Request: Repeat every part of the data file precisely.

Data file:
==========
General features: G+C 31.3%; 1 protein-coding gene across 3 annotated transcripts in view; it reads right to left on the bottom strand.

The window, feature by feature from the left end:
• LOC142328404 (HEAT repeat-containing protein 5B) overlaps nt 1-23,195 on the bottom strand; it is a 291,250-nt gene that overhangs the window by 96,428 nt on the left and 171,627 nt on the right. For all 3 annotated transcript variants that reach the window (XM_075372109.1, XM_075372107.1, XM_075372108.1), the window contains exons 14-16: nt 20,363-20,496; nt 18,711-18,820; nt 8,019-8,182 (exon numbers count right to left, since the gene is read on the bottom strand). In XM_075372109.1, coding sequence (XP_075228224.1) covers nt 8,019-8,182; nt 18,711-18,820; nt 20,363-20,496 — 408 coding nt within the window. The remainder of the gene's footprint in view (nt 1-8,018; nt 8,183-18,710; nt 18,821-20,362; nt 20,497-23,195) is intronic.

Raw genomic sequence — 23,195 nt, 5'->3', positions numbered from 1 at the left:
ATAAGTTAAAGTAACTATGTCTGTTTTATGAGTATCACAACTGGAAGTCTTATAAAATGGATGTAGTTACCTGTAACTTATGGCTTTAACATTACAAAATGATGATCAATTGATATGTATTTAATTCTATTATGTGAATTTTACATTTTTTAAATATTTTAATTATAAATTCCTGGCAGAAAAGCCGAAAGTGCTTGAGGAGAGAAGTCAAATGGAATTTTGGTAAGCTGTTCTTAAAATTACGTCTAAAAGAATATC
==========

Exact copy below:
General features: G+C 31.3%; 1 protein-coding gene across 3 annotated transcripts in view; it reads right to left on the bottom strand.

The window, feature by feature from the left end:
• LOC142328404 (HEAT repeat-containing protein 5B) overlaps nt 1-23,195 on the bottom strand; it is a 291,250-nt gene that overhangs the window by 96,428 nt on the left and 171,627 nt on the right. For all 3 annotated transcript variants that reach the window (XM_075372109.1, XM_075372107.1, XM_075372108.1), the window contains exons 14-16: nt 20,363-20,496; nt 18,711-18,820; nt 8,019-8,182 (exon numbers count right to left, since the gene is read on the bottom strand). In XM_075372109.1, coding sequence (XP_075228224.1) covers nt 8,019-8,182; nt 18,711-18,820; nt 20,363-20,496 — 408 coding nt within the window. The remainder of the gene's footprint in view (nt 1-8,018; nt 8,183-18,710; nt 18,821-20,362; nt 20,497-23,195) is intronic.

Raw genomic sequence — 23,195 nt, 5'->3', positions numbered from 1 at the left:
ATAAGTTAAAGTAACTATGTCTGTTTTATGAGTATCACAACTGGAAGTCTTATAAAATGGATGTAGTTACCTGTAACTTATGGCTTTAACATTACAAAATGATGATCAATTGATATGTATTTAATTCTATTATGTGAATTTTACATTTTTTAAATATTTTAATTATAAATTCCTGGCAGAAAAGCCGAAAGTGCTTGAGGAGAGAAGTCAAATGGAATTTTGGTAAGCTGTTCTTAAAATTACGTCTAAAAGAATATC